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A Great Woman: Mother Teresa Features Vanier Alumni 

A Great Woman: Mother Teresa

March is Women’s History Month, and March 8 is International Women’s Day, when the great women of our times, as well as their contribution to society are remembered.

March 8 has been celebrated by the United Nations since 1975. In some parts of the world, protests are organised on that day, and in other parts of the world, womanhood is acclaimed.

Among many great and important women, Mother Teresa (1910-1997) was one of the most charitable and inspirational women to be remembered.

As a Roman Catholic nun, Mother Teresa, also known as Mother Teresa of Calcutta, devoted her life to the service of the impoverished all around the world. 

For a long period of time, she remained in Calcutta, India, where she founded a religious congregation dedicated to reaching out to the destitute, which took the name of the Missionaries of Charity. 

The 1979 Nobel Peace Prize was awarded to Mother Teresa, and she became a symbol of charitable humanitarian work, as she always put the neighbour’s needs before her own. Later in 2016, she was canonised by Pope Francis as Saint Teresa. 

At the age of twelve, she joined the Loreto nuns and moved to Darjeeling, India when she was eighteen years old. Then, she taught at a school named St. Mary’s, which was run by the nuns.  

She could have stayed comfortably as the headmistress of St. Mary’s, but she chose to answer God’s calling: to leave her comfort zone and to serve the poor. For her vocation, Mother Teresa knew she had a heart for children, so she went straight to them.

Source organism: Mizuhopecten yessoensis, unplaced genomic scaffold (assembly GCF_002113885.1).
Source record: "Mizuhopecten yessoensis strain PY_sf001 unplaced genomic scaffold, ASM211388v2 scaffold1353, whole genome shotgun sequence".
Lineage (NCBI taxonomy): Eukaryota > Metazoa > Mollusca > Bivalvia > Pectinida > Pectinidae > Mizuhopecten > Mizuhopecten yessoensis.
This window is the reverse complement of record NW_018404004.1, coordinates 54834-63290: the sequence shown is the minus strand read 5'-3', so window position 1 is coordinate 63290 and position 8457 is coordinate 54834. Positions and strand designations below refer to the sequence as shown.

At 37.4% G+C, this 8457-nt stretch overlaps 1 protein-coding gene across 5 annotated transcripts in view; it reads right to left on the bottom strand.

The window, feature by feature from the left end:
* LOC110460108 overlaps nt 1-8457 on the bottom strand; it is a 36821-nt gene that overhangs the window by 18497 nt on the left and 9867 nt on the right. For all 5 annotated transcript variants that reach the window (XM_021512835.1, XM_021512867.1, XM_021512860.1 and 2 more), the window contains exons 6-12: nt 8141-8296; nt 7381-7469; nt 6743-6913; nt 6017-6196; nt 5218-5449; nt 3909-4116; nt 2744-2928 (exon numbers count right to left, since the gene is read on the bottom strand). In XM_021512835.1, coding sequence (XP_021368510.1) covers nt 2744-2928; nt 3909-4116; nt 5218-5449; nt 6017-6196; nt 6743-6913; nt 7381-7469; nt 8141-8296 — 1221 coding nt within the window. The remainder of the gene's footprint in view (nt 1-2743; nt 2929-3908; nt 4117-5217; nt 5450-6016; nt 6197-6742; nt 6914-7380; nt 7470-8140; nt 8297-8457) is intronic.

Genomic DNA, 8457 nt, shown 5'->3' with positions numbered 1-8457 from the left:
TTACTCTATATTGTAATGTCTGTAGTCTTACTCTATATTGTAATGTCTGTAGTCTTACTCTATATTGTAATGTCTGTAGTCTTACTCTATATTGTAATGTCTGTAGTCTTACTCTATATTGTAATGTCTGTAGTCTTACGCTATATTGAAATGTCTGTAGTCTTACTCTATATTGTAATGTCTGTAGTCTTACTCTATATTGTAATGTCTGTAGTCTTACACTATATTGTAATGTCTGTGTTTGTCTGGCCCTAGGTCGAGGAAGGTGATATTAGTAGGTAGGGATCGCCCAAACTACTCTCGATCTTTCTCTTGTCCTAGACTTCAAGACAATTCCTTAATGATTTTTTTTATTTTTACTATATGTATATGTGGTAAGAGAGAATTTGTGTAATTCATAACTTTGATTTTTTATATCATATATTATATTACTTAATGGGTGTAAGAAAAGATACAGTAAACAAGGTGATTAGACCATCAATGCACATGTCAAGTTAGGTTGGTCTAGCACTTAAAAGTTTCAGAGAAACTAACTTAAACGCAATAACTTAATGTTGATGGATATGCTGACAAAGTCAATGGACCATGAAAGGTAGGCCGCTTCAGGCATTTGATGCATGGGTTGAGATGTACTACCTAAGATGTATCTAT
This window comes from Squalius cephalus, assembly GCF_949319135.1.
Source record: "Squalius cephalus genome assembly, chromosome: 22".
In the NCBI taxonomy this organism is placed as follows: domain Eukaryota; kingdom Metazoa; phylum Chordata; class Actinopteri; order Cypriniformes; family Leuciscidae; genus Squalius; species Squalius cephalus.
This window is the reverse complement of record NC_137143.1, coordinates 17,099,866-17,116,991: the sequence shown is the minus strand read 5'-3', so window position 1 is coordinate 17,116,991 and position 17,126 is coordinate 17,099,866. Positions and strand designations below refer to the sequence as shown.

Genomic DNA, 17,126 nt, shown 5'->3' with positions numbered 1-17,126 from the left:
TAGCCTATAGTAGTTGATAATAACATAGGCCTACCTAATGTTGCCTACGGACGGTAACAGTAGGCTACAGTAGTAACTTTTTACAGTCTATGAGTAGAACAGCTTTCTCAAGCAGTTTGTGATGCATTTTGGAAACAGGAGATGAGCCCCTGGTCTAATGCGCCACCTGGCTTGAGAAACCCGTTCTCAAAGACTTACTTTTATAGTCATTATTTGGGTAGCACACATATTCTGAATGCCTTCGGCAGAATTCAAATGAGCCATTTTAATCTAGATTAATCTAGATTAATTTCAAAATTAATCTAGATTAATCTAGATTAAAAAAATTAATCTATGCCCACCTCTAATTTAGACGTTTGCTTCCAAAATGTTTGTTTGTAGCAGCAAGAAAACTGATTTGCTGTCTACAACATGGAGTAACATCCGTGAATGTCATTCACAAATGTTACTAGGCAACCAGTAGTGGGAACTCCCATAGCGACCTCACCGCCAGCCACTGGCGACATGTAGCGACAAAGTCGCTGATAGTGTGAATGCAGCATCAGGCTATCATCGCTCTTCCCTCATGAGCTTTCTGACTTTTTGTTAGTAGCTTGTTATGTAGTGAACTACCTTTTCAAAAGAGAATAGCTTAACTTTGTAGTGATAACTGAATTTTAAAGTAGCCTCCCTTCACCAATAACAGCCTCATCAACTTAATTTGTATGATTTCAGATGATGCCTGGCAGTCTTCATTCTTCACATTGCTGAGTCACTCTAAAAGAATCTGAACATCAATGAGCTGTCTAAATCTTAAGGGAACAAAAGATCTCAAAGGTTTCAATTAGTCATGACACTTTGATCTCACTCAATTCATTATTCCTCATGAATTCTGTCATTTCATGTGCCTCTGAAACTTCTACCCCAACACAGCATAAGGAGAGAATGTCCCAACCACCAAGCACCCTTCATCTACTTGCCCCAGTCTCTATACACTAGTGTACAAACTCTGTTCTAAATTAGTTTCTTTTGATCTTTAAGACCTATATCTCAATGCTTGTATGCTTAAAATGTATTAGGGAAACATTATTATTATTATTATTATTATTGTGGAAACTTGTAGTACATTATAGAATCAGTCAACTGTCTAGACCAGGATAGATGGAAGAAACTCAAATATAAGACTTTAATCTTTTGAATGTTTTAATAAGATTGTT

Her work expanded globally. As of 2013, there were already 700 missions existing in more than 130 nations. Their work also grew  to a scale that included orphanages and homes for the dying, a space where the dying could die with dignity.

A famous quote from Mother Teresa is: “I alone cannot change the world, but I can cast a stone across the waters to create many ripples.” 

Other well-known sayings of hers include “Intense love does not measure; it just gives”, and “If you judge people, you have no time to love them.”

Other awards granted to Mother Teresa include the first Pope John XXIII Peace Prize (1971), the Nehru Prize “for the promotion of international peace and understanding” (1972), the States Presidential Medal of Freedom (1985), and the Honorary Citizenship of the United States (1996).

“Not all of us can do great things. But we can do small things with great love.”

– Mother Teresa

Although it has been more than a decade since Mother Teresa has passed away, she will forever be remembered as a great woman who prays ceaselessly, and who never gives up on loving her neighbours.


By Yvonne Y. F. Kelle


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